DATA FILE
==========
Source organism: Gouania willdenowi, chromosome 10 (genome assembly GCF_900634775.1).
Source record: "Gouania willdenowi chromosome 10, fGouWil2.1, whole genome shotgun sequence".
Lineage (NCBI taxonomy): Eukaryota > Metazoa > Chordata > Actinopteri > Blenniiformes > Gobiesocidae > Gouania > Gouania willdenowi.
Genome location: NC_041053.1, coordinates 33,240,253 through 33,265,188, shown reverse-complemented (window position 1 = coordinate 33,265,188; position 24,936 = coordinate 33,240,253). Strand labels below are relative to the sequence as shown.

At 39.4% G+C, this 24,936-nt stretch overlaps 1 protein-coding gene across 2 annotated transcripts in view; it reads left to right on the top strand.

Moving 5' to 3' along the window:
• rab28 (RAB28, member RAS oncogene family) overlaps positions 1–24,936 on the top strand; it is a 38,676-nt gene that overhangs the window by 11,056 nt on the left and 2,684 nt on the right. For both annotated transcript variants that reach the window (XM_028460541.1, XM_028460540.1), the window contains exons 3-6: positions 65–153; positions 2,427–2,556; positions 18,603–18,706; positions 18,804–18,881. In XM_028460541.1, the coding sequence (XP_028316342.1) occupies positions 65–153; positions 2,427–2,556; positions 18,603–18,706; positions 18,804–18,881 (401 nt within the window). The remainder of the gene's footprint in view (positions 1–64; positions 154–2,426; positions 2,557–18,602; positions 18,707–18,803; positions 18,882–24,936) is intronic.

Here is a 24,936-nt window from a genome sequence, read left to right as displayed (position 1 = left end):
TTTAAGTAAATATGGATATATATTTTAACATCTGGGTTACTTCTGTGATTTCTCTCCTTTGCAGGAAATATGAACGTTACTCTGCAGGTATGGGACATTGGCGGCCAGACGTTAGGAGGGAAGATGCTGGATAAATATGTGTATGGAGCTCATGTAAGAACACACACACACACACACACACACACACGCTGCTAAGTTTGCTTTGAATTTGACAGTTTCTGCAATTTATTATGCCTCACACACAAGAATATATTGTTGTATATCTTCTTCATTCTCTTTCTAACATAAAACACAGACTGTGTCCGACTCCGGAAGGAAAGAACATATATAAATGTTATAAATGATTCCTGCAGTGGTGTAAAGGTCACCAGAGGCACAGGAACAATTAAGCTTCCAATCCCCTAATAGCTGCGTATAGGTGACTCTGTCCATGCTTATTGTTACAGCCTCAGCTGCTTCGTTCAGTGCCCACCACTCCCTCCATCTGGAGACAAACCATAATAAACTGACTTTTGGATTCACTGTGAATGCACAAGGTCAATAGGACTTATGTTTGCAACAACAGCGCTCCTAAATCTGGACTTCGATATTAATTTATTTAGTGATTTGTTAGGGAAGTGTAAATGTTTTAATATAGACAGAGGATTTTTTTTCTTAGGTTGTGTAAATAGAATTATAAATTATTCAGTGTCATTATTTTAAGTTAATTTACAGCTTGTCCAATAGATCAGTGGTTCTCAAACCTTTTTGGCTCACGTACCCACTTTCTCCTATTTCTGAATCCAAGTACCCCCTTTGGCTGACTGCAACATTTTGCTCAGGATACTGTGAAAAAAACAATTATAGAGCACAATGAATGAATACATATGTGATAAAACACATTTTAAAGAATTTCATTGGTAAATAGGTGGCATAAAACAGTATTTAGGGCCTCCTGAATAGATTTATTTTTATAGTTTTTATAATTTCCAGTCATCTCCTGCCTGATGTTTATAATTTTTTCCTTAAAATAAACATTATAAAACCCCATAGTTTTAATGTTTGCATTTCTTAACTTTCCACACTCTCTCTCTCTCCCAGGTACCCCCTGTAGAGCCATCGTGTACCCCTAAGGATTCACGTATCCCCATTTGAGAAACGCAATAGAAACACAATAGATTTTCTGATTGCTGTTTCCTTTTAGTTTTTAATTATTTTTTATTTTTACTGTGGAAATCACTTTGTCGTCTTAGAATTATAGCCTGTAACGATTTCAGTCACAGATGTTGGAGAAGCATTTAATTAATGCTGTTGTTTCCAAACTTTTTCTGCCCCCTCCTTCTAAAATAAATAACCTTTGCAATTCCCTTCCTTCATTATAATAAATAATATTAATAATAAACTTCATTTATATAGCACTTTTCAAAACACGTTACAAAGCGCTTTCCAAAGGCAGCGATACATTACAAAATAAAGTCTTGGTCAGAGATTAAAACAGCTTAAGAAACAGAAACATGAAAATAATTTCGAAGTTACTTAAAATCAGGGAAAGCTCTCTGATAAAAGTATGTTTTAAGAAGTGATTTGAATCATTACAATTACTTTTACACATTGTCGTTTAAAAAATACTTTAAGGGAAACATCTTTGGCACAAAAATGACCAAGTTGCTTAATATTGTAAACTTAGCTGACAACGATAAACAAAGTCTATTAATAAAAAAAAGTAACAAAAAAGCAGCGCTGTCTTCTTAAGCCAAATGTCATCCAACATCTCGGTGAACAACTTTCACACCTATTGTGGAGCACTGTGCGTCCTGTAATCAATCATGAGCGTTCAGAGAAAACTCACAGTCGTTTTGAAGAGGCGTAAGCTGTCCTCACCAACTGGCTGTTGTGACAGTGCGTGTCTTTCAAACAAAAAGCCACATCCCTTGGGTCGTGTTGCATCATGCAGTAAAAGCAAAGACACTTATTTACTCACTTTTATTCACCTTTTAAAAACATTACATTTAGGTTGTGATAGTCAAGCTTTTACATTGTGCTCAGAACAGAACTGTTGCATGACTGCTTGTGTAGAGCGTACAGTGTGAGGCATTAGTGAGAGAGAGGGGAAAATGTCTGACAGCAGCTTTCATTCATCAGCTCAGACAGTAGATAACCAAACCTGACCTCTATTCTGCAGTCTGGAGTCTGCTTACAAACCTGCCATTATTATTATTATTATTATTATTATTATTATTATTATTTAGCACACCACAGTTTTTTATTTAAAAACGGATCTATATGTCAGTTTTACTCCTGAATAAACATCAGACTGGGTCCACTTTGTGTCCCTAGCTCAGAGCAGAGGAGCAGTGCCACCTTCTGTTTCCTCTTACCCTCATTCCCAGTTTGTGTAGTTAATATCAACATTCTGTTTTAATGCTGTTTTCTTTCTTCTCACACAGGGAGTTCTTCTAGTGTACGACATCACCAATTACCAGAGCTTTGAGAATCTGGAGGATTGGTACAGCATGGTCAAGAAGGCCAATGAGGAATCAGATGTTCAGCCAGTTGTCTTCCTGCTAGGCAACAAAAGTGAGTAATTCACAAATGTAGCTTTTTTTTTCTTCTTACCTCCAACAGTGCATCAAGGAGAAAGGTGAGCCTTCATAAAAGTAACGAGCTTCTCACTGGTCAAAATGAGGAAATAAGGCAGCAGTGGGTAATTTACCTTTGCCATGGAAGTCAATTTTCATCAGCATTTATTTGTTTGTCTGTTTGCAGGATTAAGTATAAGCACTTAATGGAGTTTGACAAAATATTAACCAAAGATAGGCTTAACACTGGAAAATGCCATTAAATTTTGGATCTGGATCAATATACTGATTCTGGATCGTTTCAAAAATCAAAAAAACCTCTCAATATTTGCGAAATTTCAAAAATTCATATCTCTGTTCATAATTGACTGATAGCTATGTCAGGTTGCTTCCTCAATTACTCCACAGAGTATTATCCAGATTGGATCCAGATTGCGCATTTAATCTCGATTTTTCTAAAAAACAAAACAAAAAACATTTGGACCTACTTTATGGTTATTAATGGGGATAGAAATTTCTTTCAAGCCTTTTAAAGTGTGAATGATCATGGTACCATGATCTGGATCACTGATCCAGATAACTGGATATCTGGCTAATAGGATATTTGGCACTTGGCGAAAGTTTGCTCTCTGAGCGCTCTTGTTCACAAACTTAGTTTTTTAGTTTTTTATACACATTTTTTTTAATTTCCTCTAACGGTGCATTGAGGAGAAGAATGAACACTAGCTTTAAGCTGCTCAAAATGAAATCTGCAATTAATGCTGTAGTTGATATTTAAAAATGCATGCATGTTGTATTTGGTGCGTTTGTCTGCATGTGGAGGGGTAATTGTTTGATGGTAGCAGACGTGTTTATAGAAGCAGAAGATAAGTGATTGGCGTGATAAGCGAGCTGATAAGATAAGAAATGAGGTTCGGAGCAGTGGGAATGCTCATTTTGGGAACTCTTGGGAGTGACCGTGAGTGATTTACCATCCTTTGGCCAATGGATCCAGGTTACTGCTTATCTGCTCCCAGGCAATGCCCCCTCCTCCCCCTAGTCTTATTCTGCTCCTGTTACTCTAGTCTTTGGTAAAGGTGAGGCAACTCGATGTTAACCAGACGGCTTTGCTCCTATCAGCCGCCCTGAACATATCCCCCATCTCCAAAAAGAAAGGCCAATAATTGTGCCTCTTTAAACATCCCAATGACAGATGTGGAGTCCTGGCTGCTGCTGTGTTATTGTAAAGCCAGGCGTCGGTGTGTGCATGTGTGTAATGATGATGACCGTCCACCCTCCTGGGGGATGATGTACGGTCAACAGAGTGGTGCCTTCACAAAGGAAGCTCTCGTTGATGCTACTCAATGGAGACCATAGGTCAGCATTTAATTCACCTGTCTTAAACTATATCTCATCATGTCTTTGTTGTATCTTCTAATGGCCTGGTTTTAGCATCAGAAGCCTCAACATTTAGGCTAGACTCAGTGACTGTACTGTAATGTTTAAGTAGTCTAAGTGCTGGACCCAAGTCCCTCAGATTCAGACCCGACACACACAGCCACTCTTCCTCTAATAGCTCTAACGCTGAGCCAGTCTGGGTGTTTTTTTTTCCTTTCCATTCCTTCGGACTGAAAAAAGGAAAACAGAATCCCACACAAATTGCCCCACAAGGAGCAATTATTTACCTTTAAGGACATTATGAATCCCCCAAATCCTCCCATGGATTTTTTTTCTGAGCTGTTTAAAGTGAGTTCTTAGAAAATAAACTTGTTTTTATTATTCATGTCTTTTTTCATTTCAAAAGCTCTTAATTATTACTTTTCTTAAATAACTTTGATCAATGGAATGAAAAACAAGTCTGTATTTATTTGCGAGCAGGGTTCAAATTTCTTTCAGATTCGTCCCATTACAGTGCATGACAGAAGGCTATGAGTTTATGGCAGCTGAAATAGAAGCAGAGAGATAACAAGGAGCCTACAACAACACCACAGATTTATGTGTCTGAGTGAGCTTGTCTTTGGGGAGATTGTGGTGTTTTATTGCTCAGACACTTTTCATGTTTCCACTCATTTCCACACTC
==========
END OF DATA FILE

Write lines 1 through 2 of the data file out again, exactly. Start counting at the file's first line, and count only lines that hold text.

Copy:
Source organism: Gouania willdenowi, chromosome 10 (genome assembly GCF_900634775.1).
Source record: "Gouania willdenowi chromosome 10, fGouWil2.1, whole genome shotgun sequence".